The cover of Hermes o Logios, a Greek literary publication of the late 18th and early 19th century in Vienna with major contribution to the Modern Greek Enlightenment.
Map showing the major regions of mainland ancient Greece, and adjacent "barbarian" lands.
Alexander the Great in Byzantine Emperor's clothes, by a manuscript depicting scenes from his life (between 1204 and 1453)
Greek diaspora (20th century).
Greek colonization in antiquity.
Distribution of ethnic groups in 1918, National Geographic
Poet Constantine P. Cavafy, a native of Alexandria, Egypt
Early Greek alphabet, c. 8th century BC
Christ Pantocrator mosaic in Hagia Sophia, Istanbul
Renowned Greek soprano Maria Callas
Renowned Greek actress, singer, socialist, activist and politician Melina Mercouri
Aristarchus of Samos was the first known individual to propose a heliocentric system, in the 3rd century BC
The national flag of Greece is commonly used as a symbol for Greeks worldwide
The flag of the Greek Orthodox Church is based on the coat of arms of the Palaiologoi, the last dynasty of the Byzantine Empire.
Aristotle Onassis, the best known Greek shipping magnate worldwide.
Admixture analysis of autosomal SNPs of the Balkan region in a global context on the resolution level of 7 assumed ancestral populations: African (brown), South/West European (light blue), Asian (yellow), Middle Eastern (green), North/East European (dark blue) and Caucasian/Anatolian component (beige).
Factor Correspondence Analysis Comparing Different Individuals from European Ancestry Groups.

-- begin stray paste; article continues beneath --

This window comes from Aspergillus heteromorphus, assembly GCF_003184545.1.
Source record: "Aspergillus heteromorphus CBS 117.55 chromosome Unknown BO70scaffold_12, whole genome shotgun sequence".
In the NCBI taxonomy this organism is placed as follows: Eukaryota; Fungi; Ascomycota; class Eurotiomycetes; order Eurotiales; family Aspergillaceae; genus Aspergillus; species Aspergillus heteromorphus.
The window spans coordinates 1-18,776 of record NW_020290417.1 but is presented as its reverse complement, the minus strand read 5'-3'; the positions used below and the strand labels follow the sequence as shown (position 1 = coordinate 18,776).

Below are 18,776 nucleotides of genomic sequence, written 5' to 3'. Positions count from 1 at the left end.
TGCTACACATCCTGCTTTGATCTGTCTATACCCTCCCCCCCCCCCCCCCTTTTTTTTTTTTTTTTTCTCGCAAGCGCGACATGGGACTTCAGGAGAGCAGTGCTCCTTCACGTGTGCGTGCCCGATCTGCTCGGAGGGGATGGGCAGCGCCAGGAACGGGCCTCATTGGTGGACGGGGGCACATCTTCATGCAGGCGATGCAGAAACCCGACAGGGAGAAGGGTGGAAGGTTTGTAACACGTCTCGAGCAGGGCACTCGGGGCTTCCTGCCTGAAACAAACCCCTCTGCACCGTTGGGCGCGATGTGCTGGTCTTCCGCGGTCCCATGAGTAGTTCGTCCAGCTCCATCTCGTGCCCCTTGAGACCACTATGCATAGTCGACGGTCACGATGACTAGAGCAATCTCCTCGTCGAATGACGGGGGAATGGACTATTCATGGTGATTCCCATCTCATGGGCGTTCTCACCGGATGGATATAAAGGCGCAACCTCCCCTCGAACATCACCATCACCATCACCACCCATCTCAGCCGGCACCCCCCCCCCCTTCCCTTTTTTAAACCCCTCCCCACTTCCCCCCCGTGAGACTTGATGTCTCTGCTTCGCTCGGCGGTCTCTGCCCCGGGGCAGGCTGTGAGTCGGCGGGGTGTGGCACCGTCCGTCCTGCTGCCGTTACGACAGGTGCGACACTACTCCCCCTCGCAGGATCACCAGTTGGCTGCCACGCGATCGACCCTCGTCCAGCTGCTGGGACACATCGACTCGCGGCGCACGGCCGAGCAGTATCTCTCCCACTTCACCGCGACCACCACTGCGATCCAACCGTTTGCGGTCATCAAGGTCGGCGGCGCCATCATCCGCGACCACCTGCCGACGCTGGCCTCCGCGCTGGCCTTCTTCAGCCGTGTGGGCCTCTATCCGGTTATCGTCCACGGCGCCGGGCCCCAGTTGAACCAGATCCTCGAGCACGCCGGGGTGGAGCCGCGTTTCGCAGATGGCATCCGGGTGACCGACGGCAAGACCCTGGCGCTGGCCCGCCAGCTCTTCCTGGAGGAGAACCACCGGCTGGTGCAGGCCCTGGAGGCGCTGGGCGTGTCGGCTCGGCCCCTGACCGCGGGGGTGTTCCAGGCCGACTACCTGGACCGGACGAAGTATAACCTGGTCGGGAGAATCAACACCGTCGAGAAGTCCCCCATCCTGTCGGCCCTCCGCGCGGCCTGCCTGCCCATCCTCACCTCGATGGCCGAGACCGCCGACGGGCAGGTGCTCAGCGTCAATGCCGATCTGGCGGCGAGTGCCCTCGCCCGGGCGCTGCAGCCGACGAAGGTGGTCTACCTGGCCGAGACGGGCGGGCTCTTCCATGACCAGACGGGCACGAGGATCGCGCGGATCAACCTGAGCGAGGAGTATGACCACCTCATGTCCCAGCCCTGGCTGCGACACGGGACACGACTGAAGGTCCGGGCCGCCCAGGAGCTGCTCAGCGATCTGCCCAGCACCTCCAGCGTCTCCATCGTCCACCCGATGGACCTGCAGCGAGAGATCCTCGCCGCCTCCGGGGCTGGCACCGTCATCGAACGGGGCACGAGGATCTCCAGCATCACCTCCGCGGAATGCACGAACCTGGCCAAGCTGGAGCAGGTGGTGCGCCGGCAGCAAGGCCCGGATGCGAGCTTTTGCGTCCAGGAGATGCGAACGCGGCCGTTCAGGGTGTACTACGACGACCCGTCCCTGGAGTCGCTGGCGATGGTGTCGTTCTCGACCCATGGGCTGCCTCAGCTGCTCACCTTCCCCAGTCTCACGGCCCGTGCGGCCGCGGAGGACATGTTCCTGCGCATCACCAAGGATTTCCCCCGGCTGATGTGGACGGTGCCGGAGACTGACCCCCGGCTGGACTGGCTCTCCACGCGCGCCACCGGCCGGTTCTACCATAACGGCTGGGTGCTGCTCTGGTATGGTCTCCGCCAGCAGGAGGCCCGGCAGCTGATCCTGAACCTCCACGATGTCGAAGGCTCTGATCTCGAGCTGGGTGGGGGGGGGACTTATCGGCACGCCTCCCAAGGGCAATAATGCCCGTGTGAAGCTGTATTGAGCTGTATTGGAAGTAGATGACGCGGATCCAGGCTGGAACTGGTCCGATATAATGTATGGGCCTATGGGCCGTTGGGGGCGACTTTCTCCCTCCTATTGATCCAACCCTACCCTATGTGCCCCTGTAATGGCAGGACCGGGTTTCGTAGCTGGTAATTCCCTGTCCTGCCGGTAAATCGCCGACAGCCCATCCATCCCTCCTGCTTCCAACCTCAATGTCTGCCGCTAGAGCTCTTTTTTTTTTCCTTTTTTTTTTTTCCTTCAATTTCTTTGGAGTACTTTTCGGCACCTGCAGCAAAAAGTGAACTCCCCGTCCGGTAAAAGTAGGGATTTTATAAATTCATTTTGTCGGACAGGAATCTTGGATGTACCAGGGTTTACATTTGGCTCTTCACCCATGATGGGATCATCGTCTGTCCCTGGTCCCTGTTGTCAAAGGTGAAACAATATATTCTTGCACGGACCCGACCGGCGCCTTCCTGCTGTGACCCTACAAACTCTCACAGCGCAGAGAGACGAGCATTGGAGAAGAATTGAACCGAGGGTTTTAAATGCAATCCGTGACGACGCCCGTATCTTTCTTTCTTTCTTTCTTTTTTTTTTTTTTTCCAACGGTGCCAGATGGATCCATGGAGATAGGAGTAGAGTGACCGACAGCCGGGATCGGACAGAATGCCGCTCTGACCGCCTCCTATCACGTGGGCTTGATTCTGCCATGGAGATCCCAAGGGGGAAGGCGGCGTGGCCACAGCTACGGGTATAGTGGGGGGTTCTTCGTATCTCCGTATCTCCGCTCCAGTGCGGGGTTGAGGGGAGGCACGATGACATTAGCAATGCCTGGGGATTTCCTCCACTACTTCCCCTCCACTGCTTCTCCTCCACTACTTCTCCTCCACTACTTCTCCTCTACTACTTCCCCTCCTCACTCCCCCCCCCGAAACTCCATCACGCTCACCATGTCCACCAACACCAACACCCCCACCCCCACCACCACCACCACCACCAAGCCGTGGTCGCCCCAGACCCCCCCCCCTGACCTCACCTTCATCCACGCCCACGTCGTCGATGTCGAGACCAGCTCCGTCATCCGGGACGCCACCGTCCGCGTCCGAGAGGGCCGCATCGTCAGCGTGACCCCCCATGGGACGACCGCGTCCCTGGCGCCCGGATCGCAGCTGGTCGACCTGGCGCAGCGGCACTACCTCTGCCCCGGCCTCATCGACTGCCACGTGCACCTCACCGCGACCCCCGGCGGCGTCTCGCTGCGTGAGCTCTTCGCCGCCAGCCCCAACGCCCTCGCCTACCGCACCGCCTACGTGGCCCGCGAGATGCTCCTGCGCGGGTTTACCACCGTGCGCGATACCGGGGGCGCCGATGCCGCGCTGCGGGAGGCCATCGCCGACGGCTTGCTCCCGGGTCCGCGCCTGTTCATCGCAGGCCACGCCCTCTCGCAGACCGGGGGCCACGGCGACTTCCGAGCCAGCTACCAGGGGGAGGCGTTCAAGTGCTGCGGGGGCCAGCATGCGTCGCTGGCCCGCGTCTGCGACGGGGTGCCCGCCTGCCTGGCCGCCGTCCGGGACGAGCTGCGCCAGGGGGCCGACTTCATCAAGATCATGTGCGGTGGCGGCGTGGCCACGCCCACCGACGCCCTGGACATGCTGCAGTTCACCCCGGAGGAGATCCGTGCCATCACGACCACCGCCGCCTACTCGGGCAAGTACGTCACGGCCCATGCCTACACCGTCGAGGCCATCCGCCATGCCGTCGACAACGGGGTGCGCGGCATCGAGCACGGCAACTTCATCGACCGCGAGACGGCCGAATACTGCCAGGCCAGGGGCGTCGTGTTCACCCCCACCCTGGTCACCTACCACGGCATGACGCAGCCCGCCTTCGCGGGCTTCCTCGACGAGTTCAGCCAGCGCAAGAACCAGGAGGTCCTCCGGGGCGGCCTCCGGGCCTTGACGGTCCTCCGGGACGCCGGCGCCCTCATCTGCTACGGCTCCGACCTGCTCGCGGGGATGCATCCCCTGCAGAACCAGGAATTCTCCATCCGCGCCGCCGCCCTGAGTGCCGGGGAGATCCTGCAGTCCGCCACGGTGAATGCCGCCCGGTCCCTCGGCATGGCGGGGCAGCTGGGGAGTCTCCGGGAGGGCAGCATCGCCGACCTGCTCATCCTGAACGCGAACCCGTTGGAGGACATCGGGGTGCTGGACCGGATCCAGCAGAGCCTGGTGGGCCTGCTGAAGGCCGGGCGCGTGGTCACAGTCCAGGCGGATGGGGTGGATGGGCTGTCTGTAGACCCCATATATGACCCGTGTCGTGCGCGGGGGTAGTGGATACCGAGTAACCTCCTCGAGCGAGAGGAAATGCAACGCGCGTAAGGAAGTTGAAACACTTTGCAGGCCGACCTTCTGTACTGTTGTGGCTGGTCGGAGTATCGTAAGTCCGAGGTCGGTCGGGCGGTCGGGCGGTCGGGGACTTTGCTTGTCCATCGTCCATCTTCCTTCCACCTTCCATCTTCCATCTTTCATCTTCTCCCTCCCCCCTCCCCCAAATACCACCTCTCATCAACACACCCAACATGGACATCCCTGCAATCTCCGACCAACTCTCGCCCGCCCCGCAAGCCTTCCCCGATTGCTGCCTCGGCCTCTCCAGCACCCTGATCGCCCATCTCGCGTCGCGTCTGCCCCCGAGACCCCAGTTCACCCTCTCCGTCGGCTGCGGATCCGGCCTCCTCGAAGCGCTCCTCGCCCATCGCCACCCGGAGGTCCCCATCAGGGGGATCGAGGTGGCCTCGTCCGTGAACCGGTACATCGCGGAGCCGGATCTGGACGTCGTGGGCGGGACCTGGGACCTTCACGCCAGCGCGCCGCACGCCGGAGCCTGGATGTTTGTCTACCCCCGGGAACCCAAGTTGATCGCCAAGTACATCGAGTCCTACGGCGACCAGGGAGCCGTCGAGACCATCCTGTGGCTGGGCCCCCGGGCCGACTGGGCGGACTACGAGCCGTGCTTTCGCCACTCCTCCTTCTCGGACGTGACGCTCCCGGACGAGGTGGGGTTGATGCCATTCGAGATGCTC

The Greeks or Hellenes (Έλληνες, Éllines ) are an ethnic group and nation indigenous to the Eastern Mediterranean and the Black Sea regions, namely Greece, Cyprus, Albania, Italy, Turkey, Egypt and, to a lesser extent, other countries surrounding the Mediterranean Sea.

Thessaloniki

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Inscription reading "To Queen Thessalonike, (Daughter) of Philip", Archaeological Museum of Thessaloniki
GDP of the Thessaloniki regional unit 2000–2011
Ancient coin depicting Cassander, son of Antipater, and founder of the city of Thessaloniki
The 4th-century AD Rotunda of Galerius, one of several Roman monuments in the city and a UNESCO World Heritage Site
Section of the Walls of Thessaloniki
Church of the Acheiropoietos (5th century) at the city's centre
A mosaic of Saint George in Saint Demetrios Church
Hot chamber of the men's baths in the Bey Hamam (1444).
Demographics of Thessaloniki between 1500-1950
The White Tower of Thessaloniki, on the edge of Nikis Avenue, a prominent Ottoman addition to the city walls, built in 1430 and rebuilt in 1535, and symbol of the city
Constantine I of Greece with George I of Greece and the Hellenic army enter the city.
Allied armies in Thessaloniki, World War I
The 1st Battalion of the Army of National Defence marches on its way to the Macedonian front.